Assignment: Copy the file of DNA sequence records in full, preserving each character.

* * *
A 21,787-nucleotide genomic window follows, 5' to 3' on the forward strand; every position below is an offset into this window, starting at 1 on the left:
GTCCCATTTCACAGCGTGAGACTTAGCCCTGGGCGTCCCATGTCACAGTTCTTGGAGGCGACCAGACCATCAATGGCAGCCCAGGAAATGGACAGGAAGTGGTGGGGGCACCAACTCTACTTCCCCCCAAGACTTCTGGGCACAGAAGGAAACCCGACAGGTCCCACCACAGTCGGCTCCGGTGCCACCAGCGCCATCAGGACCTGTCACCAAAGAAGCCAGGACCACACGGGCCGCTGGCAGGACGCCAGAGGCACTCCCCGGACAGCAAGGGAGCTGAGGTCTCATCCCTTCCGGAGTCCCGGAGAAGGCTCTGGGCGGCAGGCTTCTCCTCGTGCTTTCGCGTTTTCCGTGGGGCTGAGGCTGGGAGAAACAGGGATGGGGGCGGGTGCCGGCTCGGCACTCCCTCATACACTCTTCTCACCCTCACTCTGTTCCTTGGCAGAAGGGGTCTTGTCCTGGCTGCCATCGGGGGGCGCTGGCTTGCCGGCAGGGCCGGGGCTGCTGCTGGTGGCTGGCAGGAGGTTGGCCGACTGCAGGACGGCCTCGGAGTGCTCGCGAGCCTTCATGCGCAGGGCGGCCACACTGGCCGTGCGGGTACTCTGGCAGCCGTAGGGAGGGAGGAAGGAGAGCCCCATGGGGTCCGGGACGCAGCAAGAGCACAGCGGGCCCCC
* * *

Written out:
A 21,787-nucleotide genomic window follows, 5' to 3' on the forward strand; every position below is an offset into this window, starting at 1 on the left:
GTCCCATTTCACAGCGTGAGACTTAGCCCTGGGCGTCCCATGTCACAGTTCTTGGAGGCGACCAGACCATCAATGGCAGCCCAGGAAATGGACAGGAAGTGGTGGGGGCACCAACTCTACTTCCCCCCAAGACTTCTGGGCACAGAAGGAAACCCGACAGGTCCCACCACAGTCGGCTCCGGTGCCACCAGCGCCATCAGGACCTGTCACCAAAGAAGCCAGGACCACACGGGCCGCTGGCAGGACGCCAGAGGCACTCCCCGGACAGCAAGGGAGCTGAGGTCTCATCCCTTCCGGAGTCCCGGAGAAGGCTCTGGGCGGCAGGCTTCTCCTCGTGCTTTCGCGTTTTCCGTGGGGCTGAGGCTGGGAGAAACAGGGATGGGGGCGGGTGCCGGCTCGGCACTCCCTCATACACTCTTCTCACCCTCACTCTGTTCCTTGGCAGAAGGGGTCTTGTCCTGGCTGCCATCGGGGGGCGCTGGCTTGCCGGCAGGGCCGGGGCTGCTGCTGGTGGCTGGCAGGAGGTTGGCCGACTGCAGGACGGCCTCGGAGTGCTCGCGAGCCTTCATGCGCAGGGCGGCCACACTGGCCGTGCGGGTACTCTGGCAGCCGTAGGGAGGGAGGAAGGAGAGCCCCATGGGGTCCGGGACGCAGCAAGAGCACAGCGGGCCCCC